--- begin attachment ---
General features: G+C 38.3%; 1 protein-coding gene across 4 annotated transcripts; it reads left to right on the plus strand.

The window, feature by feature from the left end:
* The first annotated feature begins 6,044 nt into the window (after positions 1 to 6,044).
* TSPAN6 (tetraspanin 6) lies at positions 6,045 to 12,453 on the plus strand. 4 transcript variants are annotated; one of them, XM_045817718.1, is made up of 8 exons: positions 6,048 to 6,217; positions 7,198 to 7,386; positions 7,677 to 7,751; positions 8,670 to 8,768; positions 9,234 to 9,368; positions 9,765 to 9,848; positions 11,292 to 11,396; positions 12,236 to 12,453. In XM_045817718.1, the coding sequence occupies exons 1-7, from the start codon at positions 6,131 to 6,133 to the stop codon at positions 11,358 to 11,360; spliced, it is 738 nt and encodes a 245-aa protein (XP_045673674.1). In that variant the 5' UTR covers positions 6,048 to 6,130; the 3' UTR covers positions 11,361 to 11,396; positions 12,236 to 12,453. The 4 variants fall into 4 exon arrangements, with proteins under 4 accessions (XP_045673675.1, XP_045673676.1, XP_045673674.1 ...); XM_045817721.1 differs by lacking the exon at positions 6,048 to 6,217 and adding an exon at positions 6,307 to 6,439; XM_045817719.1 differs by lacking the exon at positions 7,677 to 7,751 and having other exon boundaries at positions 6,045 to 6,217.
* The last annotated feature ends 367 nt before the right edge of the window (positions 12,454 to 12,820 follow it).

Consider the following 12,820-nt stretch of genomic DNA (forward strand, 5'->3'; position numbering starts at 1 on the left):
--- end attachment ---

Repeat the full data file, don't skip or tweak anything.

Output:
General features: G+C 38.3%; 1 protein-coding gene across 4 annotated transcripts; it reads left to right on the plus strand.

The window, feature by feature from the left end:
* The first annotated feature begins 6,044 nt into the window (after positions 1 to 6,044).
* TSPAN6 (tetraspanin 6) lies at positions 6,045 to 12,453 on the plus strand. 4 transcript variants are annotated; one of them, XM_045817718.1, is made up of 8 exons: positions 6,048 to 6,217; positions 7,198 to 7,386; positions 7,677 to 7,751; positions 8,670 to 8,768; positions 9,234 to 9,368; positions 9,765 to 9,848; positions 11,292 to 11,396; positions 12,236 to 12,453. In XM_045817718.1, the coding sequence occupies exons 1-7, from the start codon at positions 6,131 to 6,133 to the stop codon at positions 11,358 to 11,360; spliced, it is 738 nt and encodes a 245-aa protein (XP_045673674.1). In that variant the 5' UTR covers positions 6,048 to 6,130; the 3' UTR covers positions 11,361 to 11,396; positions 12,236 to 12,453. The 4 variants fall into 4 exon arrangements, with proteins under 4 accessions (XP_045673675.1, XP_045673676.1, XP_045673674.1 ...); XM_045817721.1 differs by lacking the exon at positions 6,048 to 6,217 and adding an exon at positions 6,307 to 6,439; XM_045817719.1 differs by lacking the exon at positions 7,677 to 7,751 and having other exon boundaries at positions 6,045 to 6,217.
* The last annotated feature ends 367 nt before the right edge of the window (positions 12,454 to 12,820 follow it).

Consider the following 12,820-nt stretch of genomic DNA (forward strand, 5'->3'; position numbering starts at 1 on the left):